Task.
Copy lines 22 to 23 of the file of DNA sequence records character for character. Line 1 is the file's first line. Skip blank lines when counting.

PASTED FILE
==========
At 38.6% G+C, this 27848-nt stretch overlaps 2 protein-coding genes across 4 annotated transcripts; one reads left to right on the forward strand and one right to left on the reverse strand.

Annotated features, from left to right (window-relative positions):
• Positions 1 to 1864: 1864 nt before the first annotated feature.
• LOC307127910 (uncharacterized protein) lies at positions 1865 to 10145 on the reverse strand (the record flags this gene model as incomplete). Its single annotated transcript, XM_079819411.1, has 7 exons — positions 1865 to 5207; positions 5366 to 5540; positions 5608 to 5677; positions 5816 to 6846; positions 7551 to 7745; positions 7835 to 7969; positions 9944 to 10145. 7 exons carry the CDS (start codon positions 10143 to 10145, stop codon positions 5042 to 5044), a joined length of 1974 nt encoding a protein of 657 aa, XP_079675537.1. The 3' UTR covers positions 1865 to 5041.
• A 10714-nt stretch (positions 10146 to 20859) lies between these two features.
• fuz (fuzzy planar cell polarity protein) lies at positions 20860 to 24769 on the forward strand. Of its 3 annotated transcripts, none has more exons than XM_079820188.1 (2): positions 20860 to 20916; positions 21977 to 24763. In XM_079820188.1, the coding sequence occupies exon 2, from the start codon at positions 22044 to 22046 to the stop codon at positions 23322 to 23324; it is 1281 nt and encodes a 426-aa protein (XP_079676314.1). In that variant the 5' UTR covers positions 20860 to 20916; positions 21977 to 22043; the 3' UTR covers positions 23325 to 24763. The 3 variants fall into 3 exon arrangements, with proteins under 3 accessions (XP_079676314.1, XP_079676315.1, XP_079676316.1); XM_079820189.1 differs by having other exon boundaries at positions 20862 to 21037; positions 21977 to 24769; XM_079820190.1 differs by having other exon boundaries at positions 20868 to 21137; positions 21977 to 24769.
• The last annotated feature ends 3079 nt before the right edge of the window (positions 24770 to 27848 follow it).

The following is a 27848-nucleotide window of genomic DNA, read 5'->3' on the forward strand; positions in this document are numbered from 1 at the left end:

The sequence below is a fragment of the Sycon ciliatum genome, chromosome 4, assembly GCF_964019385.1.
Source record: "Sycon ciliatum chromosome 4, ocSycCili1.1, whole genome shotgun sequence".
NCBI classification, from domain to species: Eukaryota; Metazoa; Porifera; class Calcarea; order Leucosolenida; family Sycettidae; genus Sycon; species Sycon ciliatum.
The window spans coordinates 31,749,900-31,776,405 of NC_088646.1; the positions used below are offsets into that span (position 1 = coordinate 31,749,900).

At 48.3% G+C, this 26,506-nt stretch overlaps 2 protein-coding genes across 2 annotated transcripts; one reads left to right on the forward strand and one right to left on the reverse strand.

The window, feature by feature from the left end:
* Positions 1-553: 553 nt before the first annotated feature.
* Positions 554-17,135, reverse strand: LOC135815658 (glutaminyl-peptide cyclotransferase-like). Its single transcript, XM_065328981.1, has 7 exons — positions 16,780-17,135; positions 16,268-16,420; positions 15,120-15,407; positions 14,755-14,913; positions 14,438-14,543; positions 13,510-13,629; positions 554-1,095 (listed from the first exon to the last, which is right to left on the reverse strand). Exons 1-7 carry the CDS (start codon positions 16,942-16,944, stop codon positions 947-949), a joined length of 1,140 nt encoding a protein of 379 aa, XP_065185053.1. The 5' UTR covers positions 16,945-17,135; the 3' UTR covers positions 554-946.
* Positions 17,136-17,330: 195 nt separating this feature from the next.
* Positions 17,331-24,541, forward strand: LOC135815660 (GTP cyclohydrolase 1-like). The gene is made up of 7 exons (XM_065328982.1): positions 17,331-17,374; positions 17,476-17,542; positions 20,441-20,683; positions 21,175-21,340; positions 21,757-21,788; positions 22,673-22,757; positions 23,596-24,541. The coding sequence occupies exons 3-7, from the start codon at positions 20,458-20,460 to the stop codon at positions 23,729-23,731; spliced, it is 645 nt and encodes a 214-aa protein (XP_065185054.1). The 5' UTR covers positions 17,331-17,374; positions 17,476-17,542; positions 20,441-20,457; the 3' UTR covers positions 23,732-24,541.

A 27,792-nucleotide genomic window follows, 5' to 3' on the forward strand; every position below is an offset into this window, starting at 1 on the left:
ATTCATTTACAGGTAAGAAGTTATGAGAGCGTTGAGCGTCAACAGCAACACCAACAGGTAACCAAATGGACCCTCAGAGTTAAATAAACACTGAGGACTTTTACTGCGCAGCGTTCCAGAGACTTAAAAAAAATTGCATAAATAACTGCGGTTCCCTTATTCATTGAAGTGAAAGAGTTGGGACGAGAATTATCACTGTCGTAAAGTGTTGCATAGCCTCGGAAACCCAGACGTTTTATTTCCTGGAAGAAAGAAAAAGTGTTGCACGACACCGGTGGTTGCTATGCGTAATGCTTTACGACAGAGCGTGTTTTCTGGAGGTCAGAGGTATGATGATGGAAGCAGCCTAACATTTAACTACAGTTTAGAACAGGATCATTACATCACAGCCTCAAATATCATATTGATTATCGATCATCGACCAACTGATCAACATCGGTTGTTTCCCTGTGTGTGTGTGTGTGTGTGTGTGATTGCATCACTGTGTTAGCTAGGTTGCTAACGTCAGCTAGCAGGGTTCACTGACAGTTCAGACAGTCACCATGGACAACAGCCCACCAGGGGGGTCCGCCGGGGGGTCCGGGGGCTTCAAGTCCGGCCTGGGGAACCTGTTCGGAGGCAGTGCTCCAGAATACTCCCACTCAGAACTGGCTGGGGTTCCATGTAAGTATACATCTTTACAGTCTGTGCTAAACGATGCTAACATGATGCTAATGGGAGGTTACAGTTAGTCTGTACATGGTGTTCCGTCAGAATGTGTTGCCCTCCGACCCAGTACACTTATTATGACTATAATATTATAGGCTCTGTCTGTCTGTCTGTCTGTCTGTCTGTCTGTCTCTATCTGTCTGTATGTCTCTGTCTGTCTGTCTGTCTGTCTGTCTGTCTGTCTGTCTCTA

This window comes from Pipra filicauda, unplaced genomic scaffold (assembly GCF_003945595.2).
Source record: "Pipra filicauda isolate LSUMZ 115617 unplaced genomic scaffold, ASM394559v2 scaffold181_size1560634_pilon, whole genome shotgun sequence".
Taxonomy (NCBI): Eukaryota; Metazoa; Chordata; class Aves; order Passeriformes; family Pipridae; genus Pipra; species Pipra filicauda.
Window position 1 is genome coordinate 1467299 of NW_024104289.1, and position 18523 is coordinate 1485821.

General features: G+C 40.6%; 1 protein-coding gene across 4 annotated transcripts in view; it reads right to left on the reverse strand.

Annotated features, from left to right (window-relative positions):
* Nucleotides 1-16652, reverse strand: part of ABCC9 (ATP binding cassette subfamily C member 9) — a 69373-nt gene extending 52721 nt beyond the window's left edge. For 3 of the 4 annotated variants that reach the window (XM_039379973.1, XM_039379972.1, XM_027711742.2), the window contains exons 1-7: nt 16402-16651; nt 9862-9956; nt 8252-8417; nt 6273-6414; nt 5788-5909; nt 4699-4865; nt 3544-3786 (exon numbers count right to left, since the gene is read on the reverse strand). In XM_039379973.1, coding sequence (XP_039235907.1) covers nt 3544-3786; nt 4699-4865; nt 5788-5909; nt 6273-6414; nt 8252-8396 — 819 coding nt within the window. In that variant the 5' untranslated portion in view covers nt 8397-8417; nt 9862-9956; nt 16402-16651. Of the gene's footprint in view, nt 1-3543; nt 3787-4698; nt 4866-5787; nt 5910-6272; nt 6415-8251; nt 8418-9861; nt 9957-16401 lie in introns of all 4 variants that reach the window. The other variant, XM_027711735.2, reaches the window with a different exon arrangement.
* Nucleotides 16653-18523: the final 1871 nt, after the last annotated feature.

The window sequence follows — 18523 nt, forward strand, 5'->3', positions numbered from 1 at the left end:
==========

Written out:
Source record: "Pipra filicauda isolate LSUMZ 115617 unplaced genomic scaffold, ASM394559v2 scaffold181_size1560634_pilon, whole genome shotgun sequence".
Taxonomy (NCBI): Eukaryota; Metazoa; Chordata; class Aves; order Passeriformes; family Pipridae; genus Pipra; species Pipra filicauda.